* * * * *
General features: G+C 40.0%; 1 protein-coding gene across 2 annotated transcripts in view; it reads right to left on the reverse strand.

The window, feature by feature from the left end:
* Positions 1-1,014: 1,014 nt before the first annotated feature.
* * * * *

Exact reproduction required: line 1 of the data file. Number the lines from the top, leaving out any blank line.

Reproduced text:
General features: G+C 40.0%; 1 protein-coding gene across 2 annotated transcripts in view; it reads right to left on the reverse strand.